Modeler allows you to import meshes so you can bring in models you've created with other applications. Currently you can only import meshes while on desktop
To import a mesh use File > Import Mesh or shortcut Ctrl + Shift + M.
The Import Mesh dialog appears. Here you can select the file to import, and change import settings:
- Unit scale: For file formats that support unit scale, here you can define the size of a single unit.
- Up axis: Some 3D applications export files with a different axis oriented upwards. Select the Up-axis here to avoid rotating the mesh after it has been imported.
Once you have configured your import, click Import. Depending on the mesh complexity Modeler may take some time to complete the import.
Convert meshes to clay
Importing a mesh means that it exists in your scene. In order to modify the imported mesh you first need to convert it to clay.
To convert a mesh to clay:
- Equip the Select tool.
- Select the mesh.
- Open the action menu.
- Select Convert to Clay.
- Wait for Modeler to perform the conversion.
Converting a mesh to clay changes the underlying data structure. Meshes are defined by vertexes, edges, and faces, while clay is defined by a signed distance field (SDF). As a result, some information is lost when you convert a mesh to clay:
- UVs: Clay does not use UVs, so converting a mesh to clay will lose any UVs that belonged to the original mesh.
- Color data: Clay can store color data, but currently the process of converting a mesh to clay will lose color from the mesh material such as base color textures.
- Surface precision: Modeler attempts to retain as much quality in the mesh as possible, but SDFs are fundamentally different to vertex and edge data. It is impossible to convert from a mesh to clay without losing some precision, especially in very detailed models.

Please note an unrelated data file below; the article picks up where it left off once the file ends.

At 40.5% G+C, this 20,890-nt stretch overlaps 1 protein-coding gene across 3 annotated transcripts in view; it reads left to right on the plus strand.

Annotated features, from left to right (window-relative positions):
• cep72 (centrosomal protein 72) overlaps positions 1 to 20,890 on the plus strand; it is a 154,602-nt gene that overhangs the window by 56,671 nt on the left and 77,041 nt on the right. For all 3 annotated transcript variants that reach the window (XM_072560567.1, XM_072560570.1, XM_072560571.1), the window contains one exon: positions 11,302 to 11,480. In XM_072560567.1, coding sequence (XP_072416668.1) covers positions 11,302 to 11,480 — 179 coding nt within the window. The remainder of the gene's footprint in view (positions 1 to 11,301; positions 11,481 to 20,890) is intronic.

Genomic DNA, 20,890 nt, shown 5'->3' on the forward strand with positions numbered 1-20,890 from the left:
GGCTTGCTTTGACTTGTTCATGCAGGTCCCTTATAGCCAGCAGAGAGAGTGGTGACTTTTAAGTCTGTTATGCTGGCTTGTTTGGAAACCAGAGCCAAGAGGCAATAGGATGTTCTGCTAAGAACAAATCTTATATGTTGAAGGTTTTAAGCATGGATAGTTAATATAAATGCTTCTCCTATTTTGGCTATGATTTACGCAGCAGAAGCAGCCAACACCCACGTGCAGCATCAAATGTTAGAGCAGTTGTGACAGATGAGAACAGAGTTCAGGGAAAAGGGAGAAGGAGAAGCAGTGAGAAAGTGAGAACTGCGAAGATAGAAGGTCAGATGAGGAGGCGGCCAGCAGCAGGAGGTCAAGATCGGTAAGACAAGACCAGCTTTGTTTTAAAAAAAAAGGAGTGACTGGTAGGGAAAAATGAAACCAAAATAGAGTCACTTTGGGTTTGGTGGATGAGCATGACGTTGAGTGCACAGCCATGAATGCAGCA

Sometimes when you convert a mesh to clay, errors may appear in the resulting clay. This is often due to non-manifold geometry.
Converting a mesh to clay takes the vertex, edge, and face data that makes up the mesh and converts it to Modeler's SDF clay format. Non-manifold geometry means that there is a physical impossibility in the vertex, edge, or face data.
For example, the image below shows a non-manifold sphere in Blender. Four of the sphere's faces have their normals flipped relative to neighboring faces.
On import into Modeler, the sphere appears to have a hole in it, however this is just because Modeler culls backfaces (Modeler doesn't render faces that don't face the camera). The faces are still there, they are facing the wrong direction.
When we convert this mesh to Clay, Modeler attempts to fix this issue, but it results in inaccurate clay.
With the smooth tool, it is possible to reduce the visibility of this particular issue. In some cases, it may not be possible to easily fix these conversion errors within Modeler.
There are many other ways for non-manifold geometry to occur in a mesh:
- An edge that belongs to more than two faces.
- Holes in geometry or non-watertight models.
- Volumes that have no thickness or are flat on an axis.
Most 3D modelling applications have tools that will either highlight non-manifold geometry or automatically clean it for you. Due to how clay works in Modeler, Modeler is not able to create non-manifold geometry, and does not include tools to fix non-manifold geometry in imported meshes.